It was such a beautiful day at the ballpark, that I spent a few innings walking around and taking pictures. Nothing more stunning than the view from Gallery Level Section 313/314. Standing behind the last row of seats, you can not only see The Capitol, The Ballpark and everything North & East of Nationals Park, but you can clearly hear Charlie Slowes and Dave Jageler on the Radio Broadcast played on the Gallery Level Concourse. Two fans nearby telling me that's one of the best things about their seats: "Those guys are funny and we can hear them while watching the game. What more can you ask for?" (Except for maybe a win?)

And while up on Gallery Level, I purchased a soda and popcorn from a NatsDog Stand. 10 People in line, three registers open--virtually no waiting. In and out in two minutes. An All Time Record for any multiple item purchase on South Capitol Street. When I passed that along to Sohna she smiled and we high fived.

This afternoon was the first of the monthly Washington Nationals Dream Foundation Auctions. At their Centerfield Plaza location, fans could bid on an Autographed Nick Johnson Jersey, Opening Day Base signed by Anderson Hernandez, Bats signed by Adam Dunn, Elijah Dukes and Ronnie Belliard--as well as--Daniel Cabrera, Scott Olsen and Collin Balester Baseballs. Total amount raised this Saturday for The Dream Foundation and their initiatives--$1590.

Abe won the 4th Inning Presidents Race. Teddy came out and was distracted by a "Clown" undressing in centerfield. Go figure.

Sunday is Family Fun Day--included will be the continuing pre-game autograph sessions with a handful of Washington's Players at approximately 12:15 or 12:30PM (No exact times were given today). Last season, 4 to 5 players were stationed on the field at the bottom of the lower bowl. Fans could line up in the corresponding aisle to receive one autograph per person--no pictures.

Finally, while coming back from The Washington Nationals Dream Foundation Booth to Club Level, I ran across a good friend of mine in television news. Steve and I worked alongside each other for nearly 9 years here in Washington, DC. We caught up for old times sake while watching the game from the open balcony just outside Club Level between Sections 221 & 223.

Today's InGame Photos--Alex Brandon (AP)
All Other Photos--Nats320 (All Rights Reserved)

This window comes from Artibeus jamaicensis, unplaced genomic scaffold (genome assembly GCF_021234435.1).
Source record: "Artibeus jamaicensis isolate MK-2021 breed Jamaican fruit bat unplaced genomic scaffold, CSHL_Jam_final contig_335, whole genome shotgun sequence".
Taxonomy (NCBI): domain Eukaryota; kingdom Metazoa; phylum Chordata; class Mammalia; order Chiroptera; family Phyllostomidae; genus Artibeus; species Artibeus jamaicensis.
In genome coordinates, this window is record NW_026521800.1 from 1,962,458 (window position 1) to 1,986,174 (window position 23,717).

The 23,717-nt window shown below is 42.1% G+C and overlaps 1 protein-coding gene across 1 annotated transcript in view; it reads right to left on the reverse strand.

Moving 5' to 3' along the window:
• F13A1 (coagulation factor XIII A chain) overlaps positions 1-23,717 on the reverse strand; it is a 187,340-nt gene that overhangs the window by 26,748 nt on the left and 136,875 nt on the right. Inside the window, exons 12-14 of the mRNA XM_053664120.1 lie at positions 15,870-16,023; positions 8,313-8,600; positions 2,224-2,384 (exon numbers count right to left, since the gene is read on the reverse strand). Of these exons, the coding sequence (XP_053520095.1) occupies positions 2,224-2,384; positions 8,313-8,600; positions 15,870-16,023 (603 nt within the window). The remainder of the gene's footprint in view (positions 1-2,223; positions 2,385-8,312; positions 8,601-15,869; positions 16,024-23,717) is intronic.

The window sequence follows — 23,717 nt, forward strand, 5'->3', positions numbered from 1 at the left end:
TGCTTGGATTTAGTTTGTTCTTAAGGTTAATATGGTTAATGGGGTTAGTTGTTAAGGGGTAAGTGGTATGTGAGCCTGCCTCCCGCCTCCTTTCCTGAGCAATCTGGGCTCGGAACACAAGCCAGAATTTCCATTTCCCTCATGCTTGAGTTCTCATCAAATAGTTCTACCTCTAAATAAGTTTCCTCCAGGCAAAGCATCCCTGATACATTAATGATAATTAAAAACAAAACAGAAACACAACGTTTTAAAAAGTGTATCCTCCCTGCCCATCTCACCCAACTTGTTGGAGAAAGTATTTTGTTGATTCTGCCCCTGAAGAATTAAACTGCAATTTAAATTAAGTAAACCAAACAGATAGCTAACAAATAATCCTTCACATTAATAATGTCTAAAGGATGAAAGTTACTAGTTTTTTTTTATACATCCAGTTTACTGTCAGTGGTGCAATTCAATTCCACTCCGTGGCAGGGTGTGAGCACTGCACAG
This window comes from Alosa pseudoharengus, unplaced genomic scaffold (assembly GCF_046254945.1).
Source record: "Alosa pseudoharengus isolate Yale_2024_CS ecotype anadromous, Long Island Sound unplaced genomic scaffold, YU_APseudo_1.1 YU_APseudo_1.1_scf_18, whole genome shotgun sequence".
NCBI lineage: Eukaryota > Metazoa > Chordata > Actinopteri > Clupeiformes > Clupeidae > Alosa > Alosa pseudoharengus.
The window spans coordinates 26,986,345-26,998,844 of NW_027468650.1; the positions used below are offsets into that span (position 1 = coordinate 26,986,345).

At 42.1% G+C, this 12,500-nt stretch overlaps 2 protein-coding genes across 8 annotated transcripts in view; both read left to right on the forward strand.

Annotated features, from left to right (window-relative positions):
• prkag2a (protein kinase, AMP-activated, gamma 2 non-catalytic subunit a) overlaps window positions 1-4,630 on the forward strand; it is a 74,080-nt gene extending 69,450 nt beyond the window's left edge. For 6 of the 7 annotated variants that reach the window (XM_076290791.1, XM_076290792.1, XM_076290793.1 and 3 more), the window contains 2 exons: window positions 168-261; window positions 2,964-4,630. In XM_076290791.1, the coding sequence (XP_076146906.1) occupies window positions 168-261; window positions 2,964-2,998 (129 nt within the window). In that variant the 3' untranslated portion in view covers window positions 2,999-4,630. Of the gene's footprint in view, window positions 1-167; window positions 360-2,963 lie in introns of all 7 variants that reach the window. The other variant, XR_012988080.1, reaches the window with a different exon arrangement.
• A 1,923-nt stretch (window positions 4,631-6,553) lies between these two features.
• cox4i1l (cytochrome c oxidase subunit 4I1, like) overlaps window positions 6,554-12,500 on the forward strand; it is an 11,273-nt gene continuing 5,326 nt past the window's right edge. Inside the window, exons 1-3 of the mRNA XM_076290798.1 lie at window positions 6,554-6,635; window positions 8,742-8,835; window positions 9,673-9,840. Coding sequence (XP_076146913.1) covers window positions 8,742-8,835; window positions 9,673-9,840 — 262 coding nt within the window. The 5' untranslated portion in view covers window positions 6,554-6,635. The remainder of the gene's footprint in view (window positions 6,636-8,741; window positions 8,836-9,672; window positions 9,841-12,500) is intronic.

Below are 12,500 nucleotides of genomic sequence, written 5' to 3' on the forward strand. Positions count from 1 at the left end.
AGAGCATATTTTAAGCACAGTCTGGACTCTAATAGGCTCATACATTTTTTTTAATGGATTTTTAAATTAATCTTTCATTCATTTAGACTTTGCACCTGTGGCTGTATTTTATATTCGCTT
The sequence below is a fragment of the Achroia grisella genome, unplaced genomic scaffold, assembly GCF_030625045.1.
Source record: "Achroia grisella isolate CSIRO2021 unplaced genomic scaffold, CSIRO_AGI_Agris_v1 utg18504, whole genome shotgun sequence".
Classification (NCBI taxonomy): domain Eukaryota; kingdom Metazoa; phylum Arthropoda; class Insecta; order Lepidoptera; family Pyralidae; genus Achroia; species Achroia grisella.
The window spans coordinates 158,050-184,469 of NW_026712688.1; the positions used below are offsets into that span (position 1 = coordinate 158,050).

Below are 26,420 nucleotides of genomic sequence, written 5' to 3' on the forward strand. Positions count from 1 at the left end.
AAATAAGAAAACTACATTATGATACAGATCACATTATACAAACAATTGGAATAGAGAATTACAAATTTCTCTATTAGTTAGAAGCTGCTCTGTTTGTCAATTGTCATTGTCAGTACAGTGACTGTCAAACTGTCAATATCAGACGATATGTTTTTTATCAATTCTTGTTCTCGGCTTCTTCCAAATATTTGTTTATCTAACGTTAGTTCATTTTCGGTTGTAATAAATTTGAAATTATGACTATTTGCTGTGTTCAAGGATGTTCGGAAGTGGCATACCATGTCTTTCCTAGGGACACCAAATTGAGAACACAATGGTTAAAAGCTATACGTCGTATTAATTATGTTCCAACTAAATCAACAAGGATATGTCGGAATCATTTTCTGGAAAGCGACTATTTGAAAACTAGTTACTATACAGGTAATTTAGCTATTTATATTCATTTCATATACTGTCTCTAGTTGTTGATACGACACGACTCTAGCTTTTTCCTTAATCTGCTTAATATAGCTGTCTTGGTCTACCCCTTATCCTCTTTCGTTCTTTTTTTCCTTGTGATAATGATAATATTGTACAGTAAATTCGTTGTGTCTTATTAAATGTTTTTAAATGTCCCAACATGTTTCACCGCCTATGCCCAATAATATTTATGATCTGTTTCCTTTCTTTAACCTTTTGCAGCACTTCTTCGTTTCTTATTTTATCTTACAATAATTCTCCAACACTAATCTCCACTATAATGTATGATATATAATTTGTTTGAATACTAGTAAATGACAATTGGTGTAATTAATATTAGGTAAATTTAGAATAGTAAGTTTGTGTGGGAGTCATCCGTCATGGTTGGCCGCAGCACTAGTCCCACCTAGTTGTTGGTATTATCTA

VCUAlum Kyle said...

My first game of the season and my roommates first ever Nats game. It was a perfect day to be at the ballpark. We sat in sec 407 and had shade cover the whole time. No waits for food, in fact I was slowing the food line down by trying to put my cash back in my wallet. Everybody at Nats Dogstand was extremely nice and friendly.

After Bernadina made that spectacular catch, I was like ok we are going to win this game. Once Hermida hit that BOMB, you could hear a pin drop at the ballpark, I never heard a Nats game so quiet in my life.

Is it just me or is Tavarez extremely slow getting the ball to the plate, he was putting us to sleep.

I find it so ironic that you guys liked the teal Marlins stuff back in the early 1990's. Just the other day I purchased a New Era TEAL Marlins home hat from the 1993-1995 era on Ebay. It was one of my favorite hats as a kid.

We definely have the offense, we just play sloppy defense and we DONT have any pitching.

Final thought, bring up Bergmann!!! I think he has the personality to be the NEW CLOSER.

paul said...

It was a stunning loss, but a lot of guys played well. I particularly like the way Zimmerman played his position, and several of the Nats are seeing the ball well at the plate. It was encouraging to see the third good start in a row by a Nats' starter.

I don't think Jason Bergmann has the closer's mentality. I also think Julian Tavarez's behavior was inexcusable, much more so than Elijah Dukes's being a few minutes late to the ballpark. The more I think about it, the way the season is shaping up, Tavarez should have no role on this team.

NJ says Maxwell will come up, since we are now short of OFers, so we are still on course to lose a catcher in favor of Zimmermann.

Anonymous said...

With all due respect SBF, as far as Roger's ankle injury is concerned how can you blame that on Dukes? Seriously? If you look at footage from a few games ago Lasting did the exact fielding manuever. Both outfielders failed to judge their distance from the wall. In other words they both leaped too early. I agree on the professionalism, but lets all be fair here. We're all upset at our losses, but not to the point of blaming someone for another's mistake. Roger is going to be a good one in time.

There's a cloud over this organization, and until these problems are addressed, things will continue as is. We've worked too hard since 05' to start resorting to this type of play. And if we're not careful this team will be lost. Sure they'll go through the motions, but hearts will not be involved. Simply put, we need a change.

Screech's Best Friend said...

Anonyomous at 12Midnight: No one is blaming Dukes for Bernadina getting hurt, it's reporting the very fact that fate played out when Elijah was pulled from the starting lineup for showing up late yesterday. That can not be denied. Bernadina made a very nice run and catch to the wall--Milledge would have made the same play.

Anonymous said...

SBF - Just nitpicking a little but did you see the Dream foundation's bid sheets? I like how they spelled "Daneil" Cabrera and had to hand write "Bat" on Elijah Dukes sheet. GO NATINALS!

Jeremy said...